Some senior officers have worried that any move to bring in more U.S. troops could be perceived as a sign of U.S. vulnerability in the face of the tenacious insurgency or as a vote of no confidence in the ability of Iraqâs new security forces to fill the gap. It also could fuel the U.S. political debate over whether the Bush administration has committed enough forces to secure Iraq.
Pressing the fight
To further bolster U.S. forces in the short term, commanders also are considering extending the scheduled departure of the 2nd Brigade of the 25th Infantry Division, which has been assigned to the Kirkuk area.
U.S. military intelligence assessments portray the Fallujah offensive as having destroyed the insurgencyâs largest haven, but the assessments also acknowledge that the violent resistance campaign is far from broken nationwide. Since the Fallujah operation, insurgent attacks have continued across a broad stretch of Iraq, from northern cities to a restive area in Babil province south of Baghdad.
Although U.S. military officials have reported 1,600 or more enemy fighters killed in Fallujah, no key leaders of the insurgency were either killed or captured, according to senior officers here. Many insurgents who fled the city either before or during the battle are now thought by U.S. commanders to be looking for opportunities to regroup and mount new attacks.
âOur assessment is that the insurgency remains viable,â a senior military intelligence officer here said. âOne of the things we see the insurgents doing is moving to areas where we donât have a lot of presence.â
The number of daily attacks, which surged to about 130 at the start of the Fallujah operation, has declined to between 70 and 80 in recent days, roughly the level before the operation. But the senior intelligence officer said it is still too early to gauge the full impact of the Fallujah battle on the insurgency, estimating another week or two will be necessary for military analysts to get a clearer picture.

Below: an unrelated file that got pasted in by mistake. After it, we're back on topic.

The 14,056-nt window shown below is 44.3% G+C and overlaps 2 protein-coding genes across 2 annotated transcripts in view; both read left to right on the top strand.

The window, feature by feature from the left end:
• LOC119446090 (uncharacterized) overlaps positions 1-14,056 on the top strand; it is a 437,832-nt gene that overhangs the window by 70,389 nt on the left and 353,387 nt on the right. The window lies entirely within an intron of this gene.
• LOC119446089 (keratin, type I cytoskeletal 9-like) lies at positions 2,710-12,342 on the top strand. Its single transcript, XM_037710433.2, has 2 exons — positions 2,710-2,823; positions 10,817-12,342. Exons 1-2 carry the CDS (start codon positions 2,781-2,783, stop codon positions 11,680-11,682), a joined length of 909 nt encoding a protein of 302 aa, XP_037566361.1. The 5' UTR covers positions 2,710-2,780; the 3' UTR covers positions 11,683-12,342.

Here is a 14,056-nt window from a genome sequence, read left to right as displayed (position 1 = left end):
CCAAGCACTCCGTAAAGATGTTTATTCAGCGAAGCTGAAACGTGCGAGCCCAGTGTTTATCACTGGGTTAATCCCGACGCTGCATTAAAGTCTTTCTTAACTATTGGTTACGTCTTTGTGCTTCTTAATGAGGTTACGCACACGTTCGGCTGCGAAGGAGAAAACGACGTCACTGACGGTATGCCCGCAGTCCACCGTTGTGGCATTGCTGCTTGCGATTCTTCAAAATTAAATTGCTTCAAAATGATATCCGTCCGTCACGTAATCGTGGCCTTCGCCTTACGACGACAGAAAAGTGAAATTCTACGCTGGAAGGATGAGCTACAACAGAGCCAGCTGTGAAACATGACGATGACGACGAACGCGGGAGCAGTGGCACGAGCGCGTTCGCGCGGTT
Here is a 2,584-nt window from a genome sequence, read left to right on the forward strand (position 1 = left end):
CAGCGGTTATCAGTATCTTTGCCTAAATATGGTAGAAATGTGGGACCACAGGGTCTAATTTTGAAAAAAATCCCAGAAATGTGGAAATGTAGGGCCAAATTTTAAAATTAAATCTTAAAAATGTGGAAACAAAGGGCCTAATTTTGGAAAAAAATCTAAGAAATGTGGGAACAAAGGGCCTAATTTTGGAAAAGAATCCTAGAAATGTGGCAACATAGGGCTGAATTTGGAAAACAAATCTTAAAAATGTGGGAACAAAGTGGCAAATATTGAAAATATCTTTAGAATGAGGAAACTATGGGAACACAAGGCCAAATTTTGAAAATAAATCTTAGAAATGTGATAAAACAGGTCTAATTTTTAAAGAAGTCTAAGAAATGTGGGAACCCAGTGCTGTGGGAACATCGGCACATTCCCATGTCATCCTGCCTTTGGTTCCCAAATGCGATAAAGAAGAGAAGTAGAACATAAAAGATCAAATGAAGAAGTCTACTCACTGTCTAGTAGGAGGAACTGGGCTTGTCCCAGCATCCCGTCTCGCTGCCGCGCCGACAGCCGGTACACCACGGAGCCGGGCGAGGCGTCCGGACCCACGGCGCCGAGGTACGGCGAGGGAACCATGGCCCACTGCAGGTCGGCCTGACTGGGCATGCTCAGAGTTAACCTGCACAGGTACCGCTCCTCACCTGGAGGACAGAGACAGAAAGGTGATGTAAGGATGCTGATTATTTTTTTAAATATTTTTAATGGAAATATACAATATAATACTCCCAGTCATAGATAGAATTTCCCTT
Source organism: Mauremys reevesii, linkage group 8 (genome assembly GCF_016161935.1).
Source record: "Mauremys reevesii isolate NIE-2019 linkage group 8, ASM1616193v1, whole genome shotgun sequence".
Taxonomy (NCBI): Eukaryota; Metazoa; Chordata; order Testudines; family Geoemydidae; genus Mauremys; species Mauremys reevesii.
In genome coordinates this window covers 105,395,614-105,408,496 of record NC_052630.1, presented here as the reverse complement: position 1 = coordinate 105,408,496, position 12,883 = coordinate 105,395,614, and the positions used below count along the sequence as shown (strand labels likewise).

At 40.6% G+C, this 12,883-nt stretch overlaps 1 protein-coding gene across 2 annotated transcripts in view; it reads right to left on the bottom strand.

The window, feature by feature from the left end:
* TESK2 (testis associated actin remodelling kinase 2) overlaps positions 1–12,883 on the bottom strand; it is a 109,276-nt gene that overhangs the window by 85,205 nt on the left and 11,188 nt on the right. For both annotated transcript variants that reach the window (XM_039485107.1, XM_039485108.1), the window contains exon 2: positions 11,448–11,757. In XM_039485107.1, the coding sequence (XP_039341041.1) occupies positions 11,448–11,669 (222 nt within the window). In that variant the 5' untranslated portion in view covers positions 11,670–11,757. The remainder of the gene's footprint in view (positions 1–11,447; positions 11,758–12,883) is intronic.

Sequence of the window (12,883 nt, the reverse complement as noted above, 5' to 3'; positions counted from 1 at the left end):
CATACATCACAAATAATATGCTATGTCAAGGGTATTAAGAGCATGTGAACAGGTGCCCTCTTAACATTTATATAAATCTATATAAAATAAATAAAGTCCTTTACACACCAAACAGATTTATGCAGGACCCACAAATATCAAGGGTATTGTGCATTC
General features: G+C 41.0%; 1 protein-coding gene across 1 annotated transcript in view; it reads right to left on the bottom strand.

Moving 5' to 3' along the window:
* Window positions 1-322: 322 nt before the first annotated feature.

Everything found so far, the officer said, has confirmed Fallujah as the insurgencyâs largest and most significant stronghold. The sheer number of bombs, shells and other munitions discovered has stunned some senior analysts.
âThe number of caches theyâre finding, the weapons and things like that, are greater than we probably assessed,â the intelligence officer said. âSo we may have done more damage to their capability than we previously understood.â
In discussing battle plans, commanders here did not want to telegraph the areas U.S. forces might be focusing on for their next offensives. But some of the potential targets can easily be discerned by mapping the locations of attacks on U.S. forces, including areas in or around the restive cities of Mosul, Ramadi, Baqubah, Samarra and Baghdad.
At the same time, officers cautioned against expecting anything on the scale of Fallujah, which involved more than 10,000 U.S. troops and about 2,500 Iraqi forces.
âTheyâre not going to be big operations like Fallujah, because thereâs no place else in Iraq where the situation is like what it was there,â one commander said.